Had a backpacking buddy that retired in early 40s after liquidating the several gun shops he owned. Then hiked the AT.

While I do some seasonal employment (tax prep with a local CPA firm), it's to keep busy in the dog days of winter, the work is not necessary from an income standpoint.

RE2Boys
__________________
RE2Boys is offline  
Old 07-02-2010, 09:17 AM   #50
Thinks s/he gets paid by the post
Leonidas's Avatar
 
Join Date: May 2006
Location: Where the stars at night are big and bright
Posts: 2,847
I know quite a few - mostly former co-workers with a smattering of friends thrown in.
__________________
There is no pleasure in having nothing to do; the fun is having lots to do and not doing it. - Andrew Jackson
Leonidas is offline  
Old 07-02-2010, 09:19 AM   #51
Recycles dryer sheets
 
Join Date: Sep 2007
Posts: 195
A guy that I work with on ships retired at 40 from working in IT. His wife kept working for a couple of years on their financial plan, but was laid off last year. She's taken another job for the next year or so before they take off for good. They both dive, he's picked up a captain's license, and will get his dive instructor's ticket before they take off to run a dive boat for fun in the warmer climates. they sold their sailboat last fall and have been getting their house ready to sell in preparation for departure. They don't really need to work for money, but are very Type A people, so end up working when they get involved in any activities generally.
__________________
seabourne is offline  
Old 07-02-2010, 11:04 AM   #52
Full time employment: Posting here.
 
Join Date: Apr 2006
Posts: 925
I have personally known a few:

One guy retired from the United States Marines around 40 and retired to a small shack on a beautiful river in the Missouri Ozarks. Not for everybody; but, frankly, I envy him in many ways. And, the last time I ran into him, he seemed very happy.

I knew a couple (him: bar owner; her: United State Navy) who retired in their late forties and moved to Costa Rice to retire. Not sure you would call them successful at retirement or not though: They wound up opening a dive shop and growing the business significantly; not of of economic necessity but initially out of spite (falling out with local dive shop; longer, funny story).

One final guy who comes to mind; again, maybe not successful at the retirement thing: Retired very early (40's) from a large credit card processor (saved a lot plus got lucky, right place, right time, when they went public). Went back to work as a programmer a few years later; got fed up after a few years and retired again. Went back to work, again, as a programmer a few years later. Just got fed up and retired yet again. Looking forward to having a large glass of bourbon with him in the near future and teasing him about this whole saga.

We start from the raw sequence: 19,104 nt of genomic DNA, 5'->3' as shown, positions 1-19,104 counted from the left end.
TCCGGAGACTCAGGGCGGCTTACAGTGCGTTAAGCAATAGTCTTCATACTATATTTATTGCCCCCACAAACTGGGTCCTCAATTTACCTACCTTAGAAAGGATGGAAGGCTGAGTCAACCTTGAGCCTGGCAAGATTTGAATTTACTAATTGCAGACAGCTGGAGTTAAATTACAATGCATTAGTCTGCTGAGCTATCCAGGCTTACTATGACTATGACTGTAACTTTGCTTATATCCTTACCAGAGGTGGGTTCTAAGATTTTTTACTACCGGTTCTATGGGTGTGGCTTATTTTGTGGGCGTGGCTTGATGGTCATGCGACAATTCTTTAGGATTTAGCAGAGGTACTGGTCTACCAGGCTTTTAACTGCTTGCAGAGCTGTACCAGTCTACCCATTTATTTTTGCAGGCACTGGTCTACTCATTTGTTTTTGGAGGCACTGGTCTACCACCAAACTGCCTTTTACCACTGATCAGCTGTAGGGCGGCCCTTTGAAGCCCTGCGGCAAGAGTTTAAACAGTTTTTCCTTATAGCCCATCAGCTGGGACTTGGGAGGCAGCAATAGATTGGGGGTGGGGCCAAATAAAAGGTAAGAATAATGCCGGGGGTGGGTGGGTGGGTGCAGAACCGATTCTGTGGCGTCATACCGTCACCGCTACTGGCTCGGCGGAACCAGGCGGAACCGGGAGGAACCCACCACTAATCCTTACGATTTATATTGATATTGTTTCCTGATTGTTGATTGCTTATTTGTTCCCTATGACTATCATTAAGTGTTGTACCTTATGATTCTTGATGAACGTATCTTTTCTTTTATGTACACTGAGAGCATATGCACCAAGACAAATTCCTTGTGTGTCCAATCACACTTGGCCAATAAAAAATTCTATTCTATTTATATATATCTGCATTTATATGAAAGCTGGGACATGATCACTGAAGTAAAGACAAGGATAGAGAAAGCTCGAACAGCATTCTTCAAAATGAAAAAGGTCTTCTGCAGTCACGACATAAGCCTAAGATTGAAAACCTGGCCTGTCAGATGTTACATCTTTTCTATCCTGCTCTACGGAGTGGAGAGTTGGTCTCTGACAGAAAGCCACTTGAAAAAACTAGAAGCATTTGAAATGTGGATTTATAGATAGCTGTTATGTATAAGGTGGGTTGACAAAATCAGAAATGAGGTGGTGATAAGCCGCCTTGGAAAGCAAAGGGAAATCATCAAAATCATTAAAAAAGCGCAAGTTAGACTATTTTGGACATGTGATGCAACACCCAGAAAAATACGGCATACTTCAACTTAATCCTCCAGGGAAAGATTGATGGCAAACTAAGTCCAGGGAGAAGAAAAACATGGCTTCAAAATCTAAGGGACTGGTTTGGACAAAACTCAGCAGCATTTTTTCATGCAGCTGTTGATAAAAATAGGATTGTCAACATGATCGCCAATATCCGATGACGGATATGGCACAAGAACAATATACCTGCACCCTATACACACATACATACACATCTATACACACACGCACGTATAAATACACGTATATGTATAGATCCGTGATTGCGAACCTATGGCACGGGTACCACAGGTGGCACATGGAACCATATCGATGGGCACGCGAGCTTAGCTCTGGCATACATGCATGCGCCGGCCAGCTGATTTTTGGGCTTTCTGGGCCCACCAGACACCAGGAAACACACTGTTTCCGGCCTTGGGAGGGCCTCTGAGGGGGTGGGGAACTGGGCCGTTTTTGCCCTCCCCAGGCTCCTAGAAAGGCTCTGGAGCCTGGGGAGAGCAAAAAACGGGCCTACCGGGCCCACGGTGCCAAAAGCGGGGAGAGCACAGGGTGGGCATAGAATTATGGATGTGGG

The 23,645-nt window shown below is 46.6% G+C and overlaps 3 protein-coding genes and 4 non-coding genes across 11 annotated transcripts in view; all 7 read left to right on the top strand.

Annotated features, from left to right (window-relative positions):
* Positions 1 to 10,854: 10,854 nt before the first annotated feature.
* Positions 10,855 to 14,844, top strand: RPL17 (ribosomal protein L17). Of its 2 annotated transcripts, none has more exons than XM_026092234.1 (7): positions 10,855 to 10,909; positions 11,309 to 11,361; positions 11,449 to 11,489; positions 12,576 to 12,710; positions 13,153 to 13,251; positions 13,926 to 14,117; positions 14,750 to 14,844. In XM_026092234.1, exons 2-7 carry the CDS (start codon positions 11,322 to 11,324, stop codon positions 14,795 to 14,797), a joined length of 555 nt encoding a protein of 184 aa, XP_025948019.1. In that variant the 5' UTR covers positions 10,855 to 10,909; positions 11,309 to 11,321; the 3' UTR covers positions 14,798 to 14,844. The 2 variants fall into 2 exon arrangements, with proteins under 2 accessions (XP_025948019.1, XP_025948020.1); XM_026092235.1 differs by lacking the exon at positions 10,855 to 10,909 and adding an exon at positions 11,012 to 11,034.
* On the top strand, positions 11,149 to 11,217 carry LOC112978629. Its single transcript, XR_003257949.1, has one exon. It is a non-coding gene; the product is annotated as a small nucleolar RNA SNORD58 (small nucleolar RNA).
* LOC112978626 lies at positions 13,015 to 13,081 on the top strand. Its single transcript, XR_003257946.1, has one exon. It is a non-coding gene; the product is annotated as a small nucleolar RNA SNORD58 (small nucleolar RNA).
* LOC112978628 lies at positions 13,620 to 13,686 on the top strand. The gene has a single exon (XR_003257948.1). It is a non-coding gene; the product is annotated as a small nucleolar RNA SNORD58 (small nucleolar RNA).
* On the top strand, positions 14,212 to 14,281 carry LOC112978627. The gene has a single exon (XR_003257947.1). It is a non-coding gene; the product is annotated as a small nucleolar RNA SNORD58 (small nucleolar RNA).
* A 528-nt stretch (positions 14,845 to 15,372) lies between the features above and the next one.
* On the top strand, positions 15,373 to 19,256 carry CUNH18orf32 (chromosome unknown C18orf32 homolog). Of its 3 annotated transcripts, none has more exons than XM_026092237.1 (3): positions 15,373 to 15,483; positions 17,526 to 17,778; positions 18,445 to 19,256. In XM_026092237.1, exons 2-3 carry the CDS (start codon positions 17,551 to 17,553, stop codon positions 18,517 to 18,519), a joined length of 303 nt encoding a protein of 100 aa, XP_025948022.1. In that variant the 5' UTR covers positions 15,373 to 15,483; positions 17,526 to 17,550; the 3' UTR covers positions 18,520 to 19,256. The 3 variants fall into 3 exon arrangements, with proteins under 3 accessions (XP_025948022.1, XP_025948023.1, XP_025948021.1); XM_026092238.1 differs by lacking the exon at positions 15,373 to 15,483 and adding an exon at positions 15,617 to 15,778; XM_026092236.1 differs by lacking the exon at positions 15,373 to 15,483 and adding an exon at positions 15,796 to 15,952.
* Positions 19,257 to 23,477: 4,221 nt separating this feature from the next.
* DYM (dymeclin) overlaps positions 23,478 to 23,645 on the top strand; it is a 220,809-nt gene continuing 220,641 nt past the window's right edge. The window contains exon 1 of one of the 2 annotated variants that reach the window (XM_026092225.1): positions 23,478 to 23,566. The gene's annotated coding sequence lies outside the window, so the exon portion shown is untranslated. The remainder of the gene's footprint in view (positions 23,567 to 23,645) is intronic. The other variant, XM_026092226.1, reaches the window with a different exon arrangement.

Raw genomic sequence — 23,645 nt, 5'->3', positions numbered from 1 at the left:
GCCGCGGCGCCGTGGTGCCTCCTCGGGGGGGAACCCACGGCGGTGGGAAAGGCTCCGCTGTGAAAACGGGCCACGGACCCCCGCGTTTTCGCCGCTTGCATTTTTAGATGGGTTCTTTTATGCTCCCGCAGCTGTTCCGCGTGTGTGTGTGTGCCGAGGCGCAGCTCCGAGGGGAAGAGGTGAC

In short, FI seems easier to attain than ER in my limited experience.
__________________
If there's one thing in my life that's missing; It's the time I spend alone
Sailing on the cool and bright clear waters; There's lots of those friendly people
Showin me ways to go; And I never want to lose your inspiration
CoolChange is offline  
Old 07-02-2010, 11:35 AM   #53
Full time employment: Posting here.
MuirWannabe's Avatar
 
Join Date: Oct 2009
Posts: 670
I only know one. She was the head of Marketing here at my Megacorp. She just retired recently at the age of 49. She could have kept going and she had it more or less made. No doubt drawing a very nice salary. But she was willing to leave it all behind for the joys of retirement and living simply. I was impressed.
__________________
“Of all the paths you take in life, make sure a few of them are dirt.” John Muir
MuirWannabe is offline  
Old 07-02-2010, 11:40 AM   #54
Give me a museum and I'll fill it. (Picasso)
Give me a forum ...
Gone4Good's Avatar
 
Join Date: Sep 2005
Posts: 5,381
My old boss quit at 45.
__________________
Retired early, traveling perpetually.
Gone4Good is offline  
Old 07-02-2010, 11:50 AM   #55
Full time employment: Posting here.
cardude's Avatar
 
Join Date: Feb 2006
Posts: 599
I don't know any personally, in the flesh. I quit pretty early at 45 so all my peers are still working.

Actually I forgot, I do have an "older" buddy who retired at 57. He worked at one of the local plants for 30 years, lived cheaply and saved his money, then took an early package a few years ago. He builds boats when he needs a little extra money now, and fishes-- a lot.
__________________